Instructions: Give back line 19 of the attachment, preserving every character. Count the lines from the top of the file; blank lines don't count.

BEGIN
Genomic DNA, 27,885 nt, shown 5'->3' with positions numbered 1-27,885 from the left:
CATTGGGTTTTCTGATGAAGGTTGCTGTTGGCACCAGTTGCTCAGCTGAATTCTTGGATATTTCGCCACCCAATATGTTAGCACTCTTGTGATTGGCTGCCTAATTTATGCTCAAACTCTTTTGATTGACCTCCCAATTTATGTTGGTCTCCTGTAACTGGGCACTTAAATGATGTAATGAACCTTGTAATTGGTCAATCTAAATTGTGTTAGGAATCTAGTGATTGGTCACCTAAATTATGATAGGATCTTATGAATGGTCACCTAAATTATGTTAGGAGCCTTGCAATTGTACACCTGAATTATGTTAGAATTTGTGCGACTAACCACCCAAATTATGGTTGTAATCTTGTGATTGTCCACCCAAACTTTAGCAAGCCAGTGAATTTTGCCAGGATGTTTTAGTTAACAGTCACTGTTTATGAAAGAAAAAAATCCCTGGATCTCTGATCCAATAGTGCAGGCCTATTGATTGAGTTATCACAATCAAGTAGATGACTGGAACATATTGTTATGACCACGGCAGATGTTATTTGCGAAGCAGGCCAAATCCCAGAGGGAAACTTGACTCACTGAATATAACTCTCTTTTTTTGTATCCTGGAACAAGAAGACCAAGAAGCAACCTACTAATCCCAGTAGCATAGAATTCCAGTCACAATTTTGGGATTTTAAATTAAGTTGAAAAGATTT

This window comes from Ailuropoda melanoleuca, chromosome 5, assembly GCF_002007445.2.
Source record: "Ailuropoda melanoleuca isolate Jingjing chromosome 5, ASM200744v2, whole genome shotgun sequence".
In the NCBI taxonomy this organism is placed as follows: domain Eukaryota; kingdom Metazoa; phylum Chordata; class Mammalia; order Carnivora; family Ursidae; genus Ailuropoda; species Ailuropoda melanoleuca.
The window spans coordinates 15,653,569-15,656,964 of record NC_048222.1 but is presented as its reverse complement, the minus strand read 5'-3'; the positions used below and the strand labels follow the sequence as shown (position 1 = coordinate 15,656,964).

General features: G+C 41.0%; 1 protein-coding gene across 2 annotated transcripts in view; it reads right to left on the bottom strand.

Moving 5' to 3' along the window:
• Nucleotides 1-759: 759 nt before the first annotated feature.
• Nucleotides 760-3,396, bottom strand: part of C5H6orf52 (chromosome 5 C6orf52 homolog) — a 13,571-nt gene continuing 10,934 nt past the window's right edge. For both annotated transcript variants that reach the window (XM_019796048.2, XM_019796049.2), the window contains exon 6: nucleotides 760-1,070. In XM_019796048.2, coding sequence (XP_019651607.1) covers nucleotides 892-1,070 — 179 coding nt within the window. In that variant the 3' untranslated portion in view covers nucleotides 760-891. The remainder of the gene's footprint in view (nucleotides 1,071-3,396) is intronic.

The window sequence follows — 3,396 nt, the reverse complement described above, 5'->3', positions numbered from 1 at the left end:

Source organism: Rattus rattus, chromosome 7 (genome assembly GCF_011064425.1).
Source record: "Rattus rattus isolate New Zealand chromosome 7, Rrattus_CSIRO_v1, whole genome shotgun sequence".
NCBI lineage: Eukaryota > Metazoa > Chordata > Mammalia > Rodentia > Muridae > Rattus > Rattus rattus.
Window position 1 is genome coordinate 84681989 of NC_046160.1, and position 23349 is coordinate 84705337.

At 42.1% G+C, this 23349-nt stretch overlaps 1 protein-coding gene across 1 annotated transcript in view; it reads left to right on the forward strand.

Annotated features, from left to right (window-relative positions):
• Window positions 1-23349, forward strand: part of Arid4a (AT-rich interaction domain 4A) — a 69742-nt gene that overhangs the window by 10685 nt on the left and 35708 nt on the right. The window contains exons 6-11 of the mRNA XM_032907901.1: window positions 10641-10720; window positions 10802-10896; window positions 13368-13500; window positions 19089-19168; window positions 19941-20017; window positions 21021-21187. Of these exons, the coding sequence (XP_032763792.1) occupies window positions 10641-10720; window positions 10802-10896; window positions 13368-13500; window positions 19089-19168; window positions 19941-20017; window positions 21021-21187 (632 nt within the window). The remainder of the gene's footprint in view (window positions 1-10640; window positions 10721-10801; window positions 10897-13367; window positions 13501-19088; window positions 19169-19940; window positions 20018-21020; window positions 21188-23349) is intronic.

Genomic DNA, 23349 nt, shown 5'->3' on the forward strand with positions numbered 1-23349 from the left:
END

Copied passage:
Genomic DNA, 23349 nt, shown 5'->3' on the forward strand with positions numbered 1-23349 from the left: